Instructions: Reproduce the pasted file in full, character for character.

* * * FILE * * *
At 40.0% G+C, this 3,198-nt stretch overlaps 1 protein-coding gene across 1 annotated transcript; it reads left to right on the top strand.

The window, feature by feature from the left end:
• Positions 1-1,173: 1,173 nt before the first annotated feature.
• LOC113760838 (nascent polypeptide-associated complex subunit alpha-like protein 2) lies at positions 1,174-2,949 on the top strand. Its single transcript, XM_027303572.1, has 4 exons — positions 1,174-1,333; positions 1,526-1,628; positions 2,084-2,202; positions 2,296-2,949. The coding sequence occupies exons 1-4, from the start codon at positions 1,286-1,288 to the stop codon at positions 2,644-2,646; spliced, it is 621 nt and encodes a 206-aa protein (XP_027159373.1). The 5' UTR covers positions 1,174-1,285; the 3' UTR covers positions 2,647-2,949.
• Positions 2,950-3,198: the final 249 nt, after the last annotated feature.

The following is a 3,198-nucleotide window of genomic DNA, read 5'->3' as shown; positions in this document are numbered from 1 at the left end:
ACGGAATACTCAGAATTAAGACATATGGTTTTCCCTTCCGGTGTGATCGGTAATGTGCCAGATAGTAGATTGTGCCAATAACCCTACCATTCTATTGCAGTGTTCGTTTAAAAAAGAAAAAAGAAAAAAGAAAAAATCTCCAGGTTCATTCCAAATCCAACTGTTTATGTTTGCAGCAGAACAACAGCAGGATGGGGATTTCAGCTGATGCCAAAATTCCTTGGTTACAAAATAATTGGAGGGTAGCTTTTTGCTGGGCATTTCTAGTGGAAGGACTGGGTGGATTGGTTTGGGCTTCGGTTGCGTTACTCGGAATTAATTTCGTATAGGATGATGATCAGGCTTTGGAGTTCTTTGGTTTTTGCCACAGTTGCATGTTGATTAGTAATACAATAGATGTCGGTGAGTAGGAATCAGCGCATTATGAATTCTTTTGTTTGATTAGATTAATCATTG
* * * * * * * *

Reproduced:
At 40.0% G+C, this 3,198-nt stretch overlaps 1 protein-coding gene across 1 annotated transcript; it reads left to right on the top strand.

The window, feature by feature from the left end:
• Positions 1-1,173: 1,173 nt before the first annotated feature.
• LOC113760838 (nascent polypeptide-associated complex subunit alpha-like protein 2) lies at positions 1,174-2,949 on the top strand. Its single transcript, XM_027303572.1, has 4 exons — positions 1,174-1,333; positions 1,526-1,628; positions 2,084-2,202; positions 2,296-2,949. The coding sequence occupies exons 1-4, from the start codon at positions 1,286-1,288 to the stop codon at positions 2,644-2,646; spliced, it is 621 nt and encodes a 206-aa protein (XP_027159373.1). The 5' UTR covers positions 1,174-1,285; the 3' UTR covers positions 2,647-2,949.
• Positions 2,950-3,198: the final 249 nt, after the last annotated feature.

The following is a 3,198-nucleotide window of genomic DNA, read 5'->3' as shown; positions in this document are numbered from 1 at the left end:
ACGGAATACTCAGAATTAAGACATATGGTTTTCCCTTCCGGTGTGATCGGTAATGTGCCAGATAGTAGATTGTGCCAATAACCCTACCATTCTATTGCAGTGTTCGTTTAAAAAAGAAAAAAGAAAAAAGAAAAAATCTCCAGGTTCATTCCAAATCCAACTGTTTATGTTTGCAGCAGAACAACAGCAGGATGGGGATTTCAGCTGATGCCAAAATTCCTTGGTTACAAAATAATTGGAGGGTAGCTTTTTGCTGGGCATTTCTAGTGGAAGGACTGGGTGGATTGGTTTGGGCTTCGGTTGCGTTACTCGGAATTAATTTCGTATAGGATGATGATCAGGCTTTGGAGTTCTTTGGTTTTTGCCACAGTTGCATGTTGATTAGTAATACAATAGATGTCGGTGAGTAGGAATCAGCGCATTATGAATTCTTTTGTTTGATTAGATTAATCATTG